(File photo) The ship at Suez Canal | Courtesy: Twitter user @nameshiv Photograph:( Twitter )
The 200,000-tonne vessel was heading to the Mediterranean from the Red Sea when it suffered a blackout and halted
A container ship that ran aground in the Suez Canal on Tuesday has caused a major traffic jam, blocking other vessels’ access to the world’s most important water route.
The 200,000-tonne vessel was heading to the Mediterranean from the Red Sea when it suffered a blackout and halted.
According to the port agency GAC, over 15 ships immediately behind the vessel were stopped. Many other convoys have also been stopped. The container ship called “Ever Given” is 400 metres long, 59 metres wide, and is qualified to carry up to 20,000 20-foot equivalent containers for shipping.
Here are a few reactions on Twitter
If you think youre having a bad day, spare a thought for the helmsman who somehow managed to stick his giantass ship sideways into the goddamn Suez Canal & blocked it into literal gridlock & is currently costing every seafaring nation of Earth like millions of dollars every hour pic.twitter.com/DIWAxwctXa— Shiv Ramdas (@nameshiv) March 24, 2021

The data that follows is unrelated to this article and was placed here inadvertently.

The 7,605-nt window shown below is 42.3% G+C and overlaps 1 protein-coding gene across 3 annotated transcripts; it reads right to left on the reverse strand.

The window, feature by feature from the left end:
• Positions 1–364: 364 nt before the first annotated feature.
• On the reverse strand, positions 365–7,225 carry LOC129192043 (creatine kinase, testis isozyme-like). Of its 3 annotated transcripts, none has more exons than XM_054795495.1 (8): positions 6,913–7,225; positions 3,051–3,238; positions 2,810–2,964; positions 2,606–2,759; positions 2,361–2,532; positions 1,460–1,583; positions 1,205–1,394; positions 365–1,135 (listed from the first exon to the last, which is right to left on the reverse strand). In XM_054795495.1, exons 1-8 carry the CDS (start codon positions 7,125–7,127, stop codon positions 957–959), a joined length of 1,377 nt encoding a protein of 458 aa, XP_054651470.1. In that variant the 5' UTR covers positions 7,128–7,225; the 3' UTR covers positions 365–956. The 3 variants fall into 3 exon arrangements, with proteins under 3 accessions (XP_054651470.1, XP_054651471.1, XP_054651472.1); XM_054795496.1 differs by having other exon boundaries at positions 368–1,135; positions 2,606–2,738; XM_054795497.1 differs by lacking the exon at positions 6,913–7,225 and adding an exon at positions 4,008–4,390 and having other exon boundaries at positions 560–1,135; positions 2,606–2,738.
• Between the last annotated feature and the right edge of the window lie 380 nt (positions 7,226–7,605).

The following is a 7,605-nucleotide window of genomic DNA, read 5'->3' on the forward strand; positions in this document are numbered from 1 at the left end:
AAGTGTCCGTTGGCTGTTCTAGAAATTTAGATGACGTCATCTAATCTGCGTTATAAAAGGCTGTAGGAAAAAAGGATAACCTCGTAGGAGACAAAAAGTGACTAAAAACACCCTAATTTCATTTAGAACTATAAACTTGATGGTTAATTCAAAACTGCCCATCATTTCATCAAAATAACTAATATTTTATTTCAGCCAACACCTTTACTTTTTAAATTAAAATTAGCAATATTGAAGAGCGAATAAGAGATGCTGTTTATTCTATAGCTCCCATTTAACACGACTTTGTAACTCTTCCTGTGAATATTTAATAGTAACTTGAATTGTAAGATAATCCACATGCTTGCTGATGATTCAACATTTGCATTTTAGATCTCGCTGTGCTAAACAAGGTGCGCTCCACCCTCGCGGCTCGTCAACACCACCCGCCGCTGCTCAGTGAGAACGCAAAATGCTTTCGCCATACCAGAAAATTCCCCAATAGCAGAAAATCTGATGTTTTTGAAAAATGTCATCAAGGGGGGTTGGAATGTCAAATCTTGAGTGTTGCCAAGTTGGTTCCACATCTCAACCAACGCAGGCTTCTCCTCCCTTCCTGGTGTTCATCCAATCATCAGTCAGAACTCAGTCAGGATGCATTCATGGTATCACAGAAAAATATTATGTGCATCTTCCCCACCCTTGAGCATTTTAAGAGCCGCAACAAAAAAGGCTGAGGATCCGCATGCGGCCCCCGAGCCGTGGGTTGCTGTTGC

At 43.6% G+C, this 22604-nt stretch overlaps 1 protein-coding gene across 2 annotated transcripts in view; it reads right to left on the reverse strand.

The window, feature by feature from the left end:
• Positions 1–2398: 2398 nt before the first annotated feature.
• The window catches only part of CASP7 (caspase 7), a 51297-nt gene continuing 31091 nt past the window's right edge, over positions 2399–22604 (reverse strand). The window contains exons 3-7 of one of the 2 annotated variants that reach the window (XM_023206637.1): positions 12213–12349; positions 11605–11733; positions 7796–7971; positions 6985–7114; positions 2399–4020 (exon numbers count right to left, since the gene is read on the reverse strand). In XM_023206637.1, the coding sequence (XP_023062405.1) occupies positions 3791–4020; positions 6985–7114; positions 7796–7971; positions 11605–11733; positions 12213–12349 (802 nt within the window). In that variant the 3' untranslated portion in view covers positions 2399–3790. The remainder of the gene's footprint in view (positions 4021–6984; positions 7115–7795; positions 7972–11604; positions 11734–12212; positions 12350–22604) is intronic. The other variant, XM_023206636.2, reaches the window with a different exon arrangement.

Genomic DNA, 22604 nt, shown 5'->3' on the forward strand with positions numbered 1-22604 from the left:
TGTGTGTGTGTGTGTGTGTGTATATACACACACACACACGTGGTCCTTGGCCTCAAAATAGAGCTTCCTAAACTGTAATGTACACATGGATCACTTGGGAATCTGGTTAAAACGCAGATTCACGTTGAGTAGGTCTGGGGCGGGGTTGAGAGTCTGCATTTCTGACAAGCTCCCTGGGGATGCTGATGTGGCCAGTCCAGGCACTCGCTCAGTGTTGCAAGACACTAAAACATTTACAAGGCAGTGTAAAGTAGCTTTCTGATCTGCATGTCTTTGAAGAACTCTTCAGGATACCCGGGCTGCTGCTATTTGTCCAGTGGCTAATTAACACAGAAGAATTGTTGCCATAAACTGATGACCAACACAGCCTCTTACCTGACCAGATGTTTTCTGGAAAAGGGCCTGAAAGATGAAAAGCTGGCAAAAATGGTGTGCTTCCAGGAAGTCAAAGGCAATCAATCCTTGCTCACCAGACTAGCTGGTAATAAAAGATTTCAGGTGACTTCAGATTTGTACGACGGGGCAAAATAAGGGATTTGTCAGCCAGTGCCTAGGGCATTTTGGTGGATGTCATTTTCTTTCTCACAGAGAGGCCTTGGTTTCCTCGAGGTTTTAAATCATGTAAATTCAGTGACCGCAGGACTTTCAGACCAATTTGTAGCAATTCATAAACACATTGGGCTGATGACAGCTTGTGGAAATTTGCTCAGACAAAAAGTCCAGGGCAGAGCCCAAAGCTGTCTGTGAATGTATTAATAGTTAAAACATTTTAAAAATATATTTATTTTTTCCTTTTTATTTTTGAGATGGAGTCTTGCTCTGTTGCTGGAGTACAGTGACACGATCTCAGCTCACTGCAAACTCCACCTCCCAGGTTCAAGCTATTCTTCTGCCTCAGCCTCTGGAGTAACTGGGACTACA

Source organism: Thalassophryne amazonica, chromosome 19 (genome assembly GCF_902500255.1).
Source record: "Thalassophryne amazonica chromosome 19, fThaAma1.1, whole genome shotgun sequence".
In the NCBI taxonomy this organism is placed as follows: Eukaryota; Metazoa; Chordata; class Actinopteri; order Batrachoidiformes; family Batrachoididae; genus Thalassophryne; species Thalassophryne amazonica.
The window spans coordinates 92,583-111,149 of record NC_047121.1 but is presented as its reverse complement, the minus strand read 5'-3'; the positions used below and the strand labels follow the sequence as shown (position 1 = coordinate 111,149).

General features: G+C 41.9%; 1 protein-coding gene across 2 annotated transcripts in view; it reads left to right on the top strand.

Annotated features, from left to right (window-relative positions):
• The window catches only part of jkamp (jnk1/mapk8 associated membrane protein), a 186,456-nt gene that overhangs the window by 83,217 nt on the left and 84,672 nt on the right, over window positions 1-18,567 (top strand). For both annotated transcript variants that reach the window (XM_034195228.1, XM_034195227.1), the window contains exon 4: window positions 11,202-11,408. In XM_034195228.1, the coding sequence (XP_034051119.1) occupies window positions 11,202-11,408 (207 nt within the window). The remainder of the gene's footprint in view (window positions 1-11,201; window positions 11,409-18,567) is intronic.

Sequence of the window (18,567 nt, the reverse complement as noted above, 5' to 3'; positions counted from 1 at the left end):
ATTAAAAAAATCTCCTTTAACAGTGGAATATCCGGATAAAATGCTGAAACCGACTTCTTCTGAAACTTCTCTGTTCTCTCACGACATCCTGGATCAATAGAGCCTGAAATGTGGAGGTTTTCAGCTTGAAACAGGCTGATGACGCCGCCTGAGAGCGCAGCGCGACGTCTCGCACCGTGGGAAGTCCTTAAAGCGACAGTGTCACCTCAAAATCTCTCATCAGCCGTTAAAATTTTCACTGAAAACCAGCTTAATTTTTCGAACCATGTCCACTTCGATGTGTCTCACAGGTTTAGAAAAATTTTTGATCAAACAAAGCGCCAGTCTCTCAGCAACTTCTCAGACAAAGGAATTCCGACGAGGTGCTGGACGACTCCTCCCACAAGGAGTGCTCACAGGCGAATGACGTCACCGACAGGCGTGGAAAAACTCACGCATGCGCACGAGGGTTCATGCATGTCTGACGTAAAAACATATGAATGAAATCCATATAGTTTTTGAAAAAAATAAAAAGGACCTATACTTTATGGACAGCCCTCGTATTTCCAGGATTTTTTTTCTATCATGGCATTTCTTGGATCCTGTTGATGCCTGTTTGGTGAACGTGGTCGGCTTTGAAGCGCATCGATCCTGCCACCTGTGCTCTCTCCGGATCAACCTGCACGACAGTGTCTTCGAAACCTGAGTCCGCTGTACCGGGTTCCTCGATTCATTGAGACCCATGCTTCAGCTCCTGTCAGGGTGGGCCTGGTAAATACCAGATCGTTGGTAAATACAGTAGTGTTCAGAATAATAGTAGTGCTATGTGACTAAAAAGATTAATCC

For the record, "giant ship gets stuck in the Suez Canal" is a great part of a heist plot.— Ryan Nanni (@celebrityhottub) March 24, 2021
Hey sorry I'm late. The vessel EVER GIVEN (IMO: 9811000, MMSI: 353136000) was blocking the Suez Canal— Brooks Otterlake (@i_zzzzzz) March 24, 2021
twitter hasn't talked about the suez canal this much since 1956— the not relaxed guy (@mice_nerd) March 24, 2021
According to the Suez Canal Authority (SCA) , nearly 19,000 ships passed through the canal in 2020. This implies that an average of 51.5 ships travelled through the canal each day.
The canal is the major source of currency for Egypt, and 12 per cent of all the world trade passes through the Suez. Owing to the blockade, many tankers and ships are now piled up near the canal, hoping for the ship to be moved.
Oil and gas flows will be affected majorly if the path is not cleared soon.